2013 Jacksonville Jaguars position battles
JUL 17, 2013 10:56a ET
That being said, battles in training camp for starting jobs on a team which won only two games a year ago won't be widespread. The uncertainty over the health of running back Maurice Jones-Drew and the unavailability of wide receiver Justin Blackmon for the first four regular-season games have added a level of intrigue, but for the most part, the drama will likely be kept to a minimum.
Still, the competition is expected to be keenest at the position that matters most of all.
Blaine Gabbert vs. Chad Henne
Bradley, Caldwell and new offensive coordinator Jedd Fisch need to figure out before the season opens Sept. 8 against the Kansas City Chiefs whether Gabbert, a 2011 first-round pick by former general manager Gene Smith, fits in the Jaguars' long-range plans.
How comfortable is he going to be in offense based around a quarterback's ability to change plays at the line? And how much more accurate can he expect to be on the move coming off a season where he ranked only 30th among players at his position before suffering an injury to his non-passing shoulder?
Gabbert's athleticism has seldom been questioned. It's his poise and toughness, or lack thereof, that have made him a target for pass rushers and critics alike. An offensive line which has largely been patchwork in nature hasn't helped his cause, but the addition of tackle Luke Joeckel with the second pick in the draft ought to reduce the number of poundings taken by Gabbert.
The decision by the Jaguars not to pursue Alex Smith or any number of former starting quarterbacks on the market during the offseason could be viewed as a vote of confidence in Henne as much as one in Gabbert. Former coach Mike Mularkey came out last month and said if given the choice, he would start Henne. As of now, that opinion carries no weight with Bradley, who appears at ease deferring to Fisch on most quarterback matters.
The Jaguars added Mike Kafka, recently a member of the New England Patriots, to their roster toward the end of minicamp. Kafka and rookie free agents Matt Scott and Jordan Rodgers give them more depth at the position than might be necessary.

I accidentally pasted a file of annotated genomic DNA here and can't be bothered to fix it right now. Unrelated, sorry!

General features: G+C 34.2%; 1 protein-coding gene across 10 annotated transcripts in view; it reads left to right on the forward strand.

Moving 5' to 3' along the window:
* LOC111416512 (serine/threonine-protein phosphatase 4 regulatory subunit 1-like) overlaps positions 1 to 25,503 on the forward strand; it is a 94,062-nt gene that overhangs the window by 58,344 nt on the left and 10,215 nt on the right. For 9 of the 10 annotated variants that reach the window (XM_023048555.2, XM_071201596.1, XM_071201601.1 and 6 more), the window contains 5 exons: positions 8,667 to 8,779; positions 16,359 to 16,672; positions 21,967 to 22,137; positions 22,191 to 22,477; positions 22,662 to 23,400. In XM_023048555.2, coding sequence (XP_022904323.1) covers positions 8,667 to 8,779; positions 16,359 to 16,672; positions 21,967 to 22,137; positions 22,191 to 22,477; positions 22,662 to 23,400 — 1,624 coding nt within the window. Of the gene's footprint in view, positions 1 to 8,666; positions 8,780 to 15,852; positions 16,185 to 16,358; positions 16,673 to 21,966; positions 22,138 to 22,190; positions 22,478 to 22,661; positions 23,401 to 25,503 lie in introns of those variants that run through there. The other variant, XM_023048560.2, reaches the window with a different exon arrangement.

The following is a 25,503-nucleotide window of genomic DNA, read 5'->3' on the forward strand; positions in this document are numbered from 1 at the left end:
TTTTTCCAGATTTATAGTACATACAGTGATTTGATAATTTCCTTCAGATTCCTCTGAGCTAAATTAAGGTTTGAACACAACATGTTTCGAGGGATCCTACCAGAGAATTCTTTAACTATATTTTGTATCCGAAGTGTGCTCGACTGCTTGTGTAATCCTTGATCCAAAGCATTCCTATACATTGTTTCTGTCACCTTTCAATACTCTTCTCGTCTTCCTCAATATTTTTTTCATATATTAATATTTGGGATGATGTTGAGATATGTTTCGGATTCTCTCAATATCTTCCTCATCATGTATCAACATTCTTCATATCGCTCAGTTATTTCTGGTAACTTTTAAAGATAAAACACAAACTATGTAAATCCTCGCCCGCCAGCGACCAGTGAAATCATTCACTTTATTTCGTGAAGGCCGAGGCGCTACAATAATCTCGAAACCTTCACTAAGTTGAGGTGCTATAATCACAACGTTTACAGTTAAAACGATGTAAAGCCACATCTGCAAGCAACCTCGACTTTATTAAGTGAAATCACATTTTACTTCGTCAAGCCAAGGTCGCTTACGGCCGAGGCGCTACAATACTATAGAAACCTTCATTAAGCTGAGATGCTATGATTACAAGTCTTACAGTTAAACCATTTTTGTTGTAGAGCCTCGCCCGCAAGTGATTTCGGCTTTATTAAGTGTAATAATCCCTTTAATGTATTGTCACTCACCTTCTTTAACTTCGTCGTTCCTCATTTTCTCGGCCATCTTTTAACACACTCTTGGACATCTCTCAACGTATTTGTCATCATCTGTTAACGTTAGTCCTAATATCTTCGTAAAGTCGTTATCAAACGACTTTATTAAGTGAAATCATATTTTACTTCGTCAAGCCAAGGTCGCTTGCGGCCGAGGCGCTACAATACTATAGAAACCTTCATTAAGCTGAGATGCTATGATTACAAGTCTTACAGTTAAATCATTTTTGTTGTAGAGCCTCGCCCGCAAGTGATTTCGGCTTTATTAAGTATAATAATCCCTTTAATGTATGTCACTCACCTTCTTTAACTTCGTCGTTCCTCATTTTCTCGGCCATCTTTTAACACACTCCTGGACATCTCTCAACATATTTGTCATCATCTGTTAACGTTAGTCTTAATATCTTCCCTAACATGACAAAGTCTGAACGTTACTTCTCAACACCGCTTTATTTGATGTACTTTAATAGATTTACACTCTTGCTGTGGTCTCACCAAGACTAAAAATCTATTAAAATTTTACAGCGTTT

"Leo" defensive end
Jason Babin vs. Andre Branch
The defense brought over by Bradley from his years with the Seattle Seahawks includes a hybrid defensive end and outside linebacker whose primary role is to rush the passer. That could be the most significant change to a defense that ranked last in the NFL in sacks in 2012.
The 33-year-old Babin made the Pro Bowl while with the Philadelphia Eagles in a similar fashion. Branch, 23, was a second-round pick a year ago out of Clemson, which also often lined him up wide with his hand to the ground. It's unclear why Branch's production as a rookie was negligible, so a change in coaches on the defensive side could be just the kick in the pants he needs.
While much has been made of the shifting of 2010 first-rounder Tyson Alualu from tackle to end, this is not the position where he'll be competing for a starting role. He is being entrusted with stopping the run.
Russell Allen vs. Julian Stanford
Veteran Paul Posluszny is a lock to start in the middle, and free agent pickup Geno Hayes is the clear leader at the strong side. That leaves Allen and Stanford to fight it out for the remaining spot in the 4-3 alignment.
Allen started all 16 games last season and has yet to miss a game in four seasons with the Jaguars. Stanford went undrafted, like Allen, but overcame that to create an impact on both defense and special teams. He made six starts and remains very much a part of the team's plans moving forward.
Stanford has more speed than Allen and could even push Hayes for a starting role. But Hayes played for new defensive coordinator Bob Babich in Chicago last season and was with Tampa Bay when Bradley served as the Bucs' linebackers coach, so he is a known quantity with them.
Alan Ball vs. Mike Harris
It will most likely come down to one of these two veterans starting opposite a rookie, third-round draft pick Dwayne Gratz.
Ball, 28, spent last season with the Houston Texans and is the type of physical cornerback the Jaguars need in Bradley's emphasis on press coverage. He's hardly the sort of high-profile pickup the Bucs made with Darrelle Revis, however, and that's reflected in his modest career interception totals.
Injuries to Derek Cox and Aaron Ross, both of whom are no longer with the Jaguars, opened the way last season for Harris, a sixth-round selection out of Florida State. If he doesn't beat out Ball, it's not hard to imagine Harris being used in nickel situations.
You can follow Ken Hornack on Twitter @HornackFSFla or email him at email@example.com.
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